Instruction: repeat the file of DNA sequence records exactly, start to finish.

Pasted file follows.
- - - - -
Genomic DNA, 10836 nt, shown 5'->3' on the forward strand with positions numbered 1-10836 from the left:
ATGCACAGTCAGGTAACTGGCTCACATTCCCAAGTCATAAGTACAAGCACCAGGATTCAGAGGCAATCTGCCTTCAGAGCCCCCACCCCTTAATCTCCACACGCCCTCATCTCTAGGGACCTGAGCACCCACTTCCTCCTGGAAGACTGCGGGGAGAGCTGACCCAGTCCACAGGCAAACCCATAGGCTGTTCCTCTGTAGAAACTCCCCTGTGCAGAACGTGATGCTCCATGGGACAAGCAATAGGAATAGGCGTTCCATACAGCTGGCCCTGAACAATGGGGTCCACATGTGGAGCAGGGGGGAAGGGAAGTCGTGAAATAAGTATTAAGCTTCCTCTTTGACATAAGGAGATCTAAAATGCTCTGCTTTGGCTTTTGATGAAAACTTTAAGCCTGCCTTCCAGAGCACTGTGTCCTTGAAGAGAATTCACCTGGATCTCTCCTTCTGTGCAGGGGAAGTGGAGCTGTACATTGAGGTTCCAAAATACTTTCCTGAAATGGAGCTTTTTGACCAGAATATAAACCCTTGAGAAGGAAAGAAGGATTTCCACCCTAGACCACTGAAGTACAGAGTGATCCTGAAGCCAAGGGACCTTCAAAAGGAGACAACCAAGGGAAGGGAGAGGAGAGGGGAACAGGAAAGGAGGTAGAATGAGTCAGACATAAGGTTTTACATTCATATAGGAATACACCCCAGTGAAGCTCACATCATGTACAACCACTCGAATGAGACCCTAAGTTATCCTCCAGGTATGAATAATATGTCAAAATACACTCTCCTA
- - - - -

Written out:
Genomic DNA, 10836 nt, shown 5'->3' on the forward strand with positions numbered 1-10836 from the left:
ATGCACAGTCAGGTAACTGGCTCACATTCCCAAGTCATAAGTACAAGCACCAGGATTCAGAGGCAATCTGCCTTCAGAGCCCCCACCCCTTAATCTCCACACGCCCTCATCTCTAGGGACCTGAGCACCCACTTCCTCCTGGAAGACTGCGGGGAGAGCTGACCCAGTCCACAGGCAAACCCATAGGCTGTTCCTCTGTAGAAACTCCCCTGTGCAGAACGTGATGCTCCATGGGACAAGCAATAGGAATAGGCGTTCCATACAGCTGGCCCTGAACAATGGGGTCCACATGTGGAGCAGGGGGGAAGGGAAGTCGTGAAATAAGTATTAAGCTTCCTCTTTGACATAAGGAGATCTAAAATGCTCTGCTTTGGCTTTTGATGAAAACTTTAAGCCTGCCTTCCAGAGCACTGTGTCCTTGAAGAGAATTCACCTGGATCTCTCCTTCTGTGCAGGGGAAGTGGAGCTGTACATTGAGGTTCCAAAATACTTTCCTGAAATGGAGCTTTTTGACCAGAATATAAACCCTTGAGAAGGAAAGAAGGATTTCCACCCTAGACCACTGAAGTACAGAGTGATCCTGAAGCCAAGGGACCTTCAAAAGGAGACAACCAAGGGAAGGGAGAGGAGAGGGGAACAGGAAAGGAGGTAGAATGAGTCAGACATAAGGTTTTACATTCATATAGGAATACACCCCAGTGAAGCTCACATCATGTACAACCACTCGAATGAGACCCTAAGTTATCCTCCAGGTATGAATAATATGTCAAAATACACTCTCCTA